A known form of in-series assist device is connected between the ascending and descending parts of the aorta, with the ascending aorta interrupted between the points of connection. In similar fashion to the parallel type devices, it is operated by air pulses and pumps blood within an intermittently expanded and contracted flexible tube. All such assist devices are capable of performing only a part of the workload of the defective side of the heart, will stall in the absence of appreciable blood volume and pressure in the left heart chamber and therefore are incapable of serving as a temporary or permanent replacement for the left or SUMMARY OF THE INVENTION The two principal components of the heart pump of this invention are a variable displacement piston-type 5 blood pumping unit, which in a preferred embodiment right side of the heart when it is rendered incapable of performing a filling or ejecting function. .The devices all suffer common problems of objectionable blood damage, clotting and diaphragm failure.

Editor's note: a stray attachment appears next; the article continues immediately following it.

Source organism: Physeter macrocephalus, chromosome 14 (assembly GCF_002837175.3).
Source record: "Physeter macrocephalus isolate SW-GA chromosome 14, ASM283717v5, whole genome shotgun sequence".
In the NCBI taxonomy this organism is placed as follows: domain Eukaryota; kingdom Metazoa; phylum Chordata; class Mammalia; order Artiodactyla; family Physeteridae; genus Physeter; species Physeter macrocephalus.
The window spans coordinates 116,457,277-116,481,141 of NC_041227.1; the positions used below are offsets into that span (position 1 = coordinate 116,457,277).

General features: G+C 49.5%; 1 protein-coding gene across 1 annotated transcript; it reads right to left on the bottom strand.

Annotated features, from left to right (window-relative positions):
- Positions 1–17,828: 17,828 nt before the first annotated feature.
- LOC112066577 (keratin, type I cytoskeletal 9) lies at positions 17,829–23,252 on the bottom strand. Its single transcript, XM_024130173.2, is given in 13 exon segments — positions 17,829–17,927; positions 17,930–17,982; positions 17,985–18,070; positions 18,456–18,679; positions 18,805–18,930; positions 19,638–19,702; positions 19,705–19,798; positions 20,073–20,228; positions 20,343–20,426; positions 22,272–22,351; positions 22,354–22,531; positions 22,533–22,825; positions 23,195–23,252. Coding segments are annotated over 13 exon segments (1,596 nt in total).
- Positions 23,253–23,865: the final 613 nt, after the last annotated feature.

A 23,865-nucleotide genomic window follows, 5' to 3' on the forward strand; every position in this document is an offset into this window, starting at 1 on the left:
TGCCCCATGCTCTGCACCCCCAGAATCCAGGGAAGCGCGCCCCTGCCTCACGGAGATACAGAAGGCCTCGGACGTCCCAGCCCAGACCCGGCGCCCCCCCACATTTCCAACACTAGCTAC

Total artificial hearts which have been proposed have incorporated both two and four chambers, corresponding to the ventricles and atria of the heart. These total heats have incorporated diaphragm pumps which may be actuated by air or compressed carbon dioxide pulses. One fonn of total heart utilizes oil as a pumping fluid to compress a sac for forcing the blood into the aorta. Problems of blood flow interference, clotting and blood damage are aggravated in total artificial hearts because of the greater number of valves, chambers, material interfaces and passages therein, resulting in greater contact with and abuse of the blood.
is air-driven, and a spool-type control assembly therefor. The pumping unit is adapted for implantation. The control assembly is external and utilizes an air supply, connections and manual emergency control means. The complete heart pump requires, in addition to the two main components, only a source of compressed air and suitable air lines, thus all equipment is readily borne by the user and is transportable.